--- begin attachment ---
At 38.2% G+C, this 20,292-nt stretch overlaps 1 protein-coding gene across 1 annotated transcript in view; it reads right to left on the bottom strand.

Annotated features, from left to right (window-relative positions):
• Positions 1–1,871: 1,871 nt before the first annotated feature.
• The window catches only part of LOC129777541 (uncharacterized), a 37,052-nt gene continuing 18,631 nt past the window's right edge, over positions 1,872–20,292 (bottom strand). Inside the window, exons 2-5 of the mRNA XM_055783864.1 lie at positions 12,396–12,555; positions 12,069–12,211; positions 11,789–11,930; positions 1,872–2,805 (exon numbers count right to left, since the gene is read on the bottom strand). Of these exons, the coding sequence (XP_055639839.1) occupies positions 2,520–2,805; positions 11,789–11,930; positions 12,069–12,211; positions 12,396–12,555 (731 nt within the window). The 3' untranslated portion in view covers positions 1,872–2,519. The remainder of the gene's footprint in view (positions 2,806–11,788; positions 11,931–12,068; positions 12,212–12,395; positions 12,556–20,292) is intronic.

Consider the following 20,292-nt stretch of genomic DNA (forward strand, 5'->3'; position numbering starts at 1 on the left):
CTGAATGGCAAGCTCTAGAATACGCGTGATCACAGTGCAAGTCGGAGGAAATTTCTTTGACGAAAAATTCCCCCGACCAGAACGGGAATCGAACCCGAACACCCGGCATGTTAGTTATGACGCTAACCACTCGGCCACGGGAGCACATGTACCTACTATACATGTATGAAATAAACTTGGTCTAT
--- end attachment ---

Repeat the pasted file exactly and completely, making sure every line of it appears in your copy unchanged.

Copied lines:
At 38.2% G+C, this 20,292-nt stretch overlaps 1 protein-coding gene across 1 annotated transcript in view; it reads right to left on the bottom strand.

Annotated features, from left to right (window-relative positions):
• Positions 1–1,871: 1,871 nt before the first annotated feature.
• The window catches only part of LOC129777541 (uncharacterized), a 37,052-nt gene continuing 18,631 nt past the window's right edge, over positions 1,872–20,292 (bottom strand). Inside the window, exons 2-5 of the mRNA XM_055783864.1 lie at positions 12,396–12,555; positions 12,069–12,211; positions 11,789–11,930; positions 1,872–2,805 (exon numbers count right to left, since the gene is read on the bottom strand). Of these exons, the coding sequence (XP_055639839.1) occupies positions 2,520–2,805; positions 11,789–11,930; positions 12,069–12,211; positions 12,396–12,555 (731 nt within the window). The 3' untranslated portion in view covers positions 1,872–2,519. The remainder of the gene's footprint in view (positions 2,806–11,788; positions 11,931–12,068; positions 12,212–12,395; positions 12,556–20,292) is intronic.

Consider the following 20,292-nt stretch of genomic DNA (forward strand, 5'->3'; position numbering starts at 1 on the left):
CTGAATGGCAAGCTCTAGAATACGCGTGATCACAGTGCAAGTCGGAGGAAATTTCTTTGACGAAAAATTCCCCCGACCAGAACGGGAATCGAACCCGAACACCCGGCATGTTAGTTATGACGCTAACCACTCGGCCACGGGAGCACATGTACCTACTATACATGTATGAAATAAACTTGGTCTAT